Teenagers: Talking Back
Some talking back is normal. We want our teenagers to express their anger through talking rather than tantrums. We want them to challenge our decisions and opinions in a logical way. We need to listen. Expect your teenager to present his case passionately, even unreasonably. But, let the small stuff go, it's only words. On the other hand, don't accept screaming, being rude, or swearing.
- First: If your teen screams his argument, simply reply, "We don't scream in this house. Either talk in a calm voice, or our discussion is over." Walk away if necessary.
- Second: If your teenager makes rude comments about you, such as calling you stupid or a jerk, give him an I-message. Say, "I feel hurt when you say rude things like that or when you put me down." Try to say this in a non-angry way.
- Third: If his argument turns into a string of profanity, simply state, "No swearing in this house. Get back to me when you want to talk civilized."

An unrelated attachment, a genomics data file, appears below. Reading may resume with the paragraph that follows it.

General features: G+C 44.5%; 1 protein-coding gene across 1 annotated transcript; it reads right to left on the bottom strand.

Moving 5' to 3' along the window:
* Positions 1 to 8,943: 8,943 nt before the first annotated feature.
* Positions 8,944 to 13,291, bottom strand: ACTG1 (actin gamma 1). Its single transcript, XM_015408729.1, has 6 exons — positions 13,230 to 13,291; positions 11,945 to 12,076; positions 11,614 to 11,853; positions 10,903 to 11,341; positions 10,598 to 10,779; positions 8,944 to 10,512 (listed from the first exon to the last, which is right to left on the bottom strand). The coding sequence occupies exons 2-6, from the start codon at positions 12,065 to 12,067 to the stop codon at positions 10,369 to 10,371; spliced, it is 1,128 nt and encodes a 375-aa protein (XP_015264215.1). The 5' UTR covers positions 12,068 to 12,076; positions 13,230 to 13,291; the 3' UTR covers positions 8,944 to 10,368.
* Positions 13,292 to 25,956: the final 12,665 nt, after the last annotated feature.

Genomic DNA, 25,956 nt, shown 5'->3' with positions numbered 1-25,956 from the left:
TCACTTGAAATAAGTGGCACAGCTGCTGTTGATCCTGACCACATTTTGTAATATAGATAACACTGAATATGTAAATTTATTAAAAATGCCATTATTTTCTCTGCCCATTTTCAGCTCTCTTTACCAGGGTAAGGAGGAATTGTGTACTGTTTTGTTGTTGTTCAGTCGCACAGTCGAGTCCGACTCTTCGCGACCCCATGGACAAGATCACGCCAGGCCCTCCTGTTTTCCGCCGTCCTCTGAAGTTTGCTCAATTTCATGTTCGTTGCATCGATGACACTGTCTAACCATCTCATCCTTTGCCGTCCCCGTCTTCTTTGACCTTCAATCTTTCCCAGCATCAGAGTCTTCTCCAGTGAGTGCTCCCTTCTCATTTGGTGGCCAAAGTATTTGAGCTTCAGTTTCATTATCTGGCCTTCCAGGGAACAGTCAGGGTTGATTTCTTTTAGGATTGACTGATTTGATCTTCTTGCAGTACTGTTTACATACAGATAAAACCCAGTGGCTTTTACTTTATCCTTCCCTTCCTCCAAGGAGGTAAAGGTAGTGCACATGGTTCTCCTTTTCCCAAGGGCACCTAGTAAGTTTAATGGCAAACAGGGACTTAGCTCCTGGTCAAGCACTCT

In summary: Teach your teenager that everyone has the right to disagree and even to express anger, but that screaming and rudeness are not the way. Some of your best teaching will come from being a good role model, yourself, whenever you disagree politely or apologize.
If you have any questions about your teenager's behavior, consult your healthcare provider.
Disclaimer: This information is not intended to be a substitute for professional medical advice. It is provided for educational purposes only. You assume full responsibility for how you choose to use this information.
Author and Senior Reviewer: Barton D. Schmitt, M.D. FAAP
Last Review: 6/1/2008
Last Revised: 6/1/2000
Copyright 1994-2008 Barton Schmitt, M.D. Parent Advice Messages.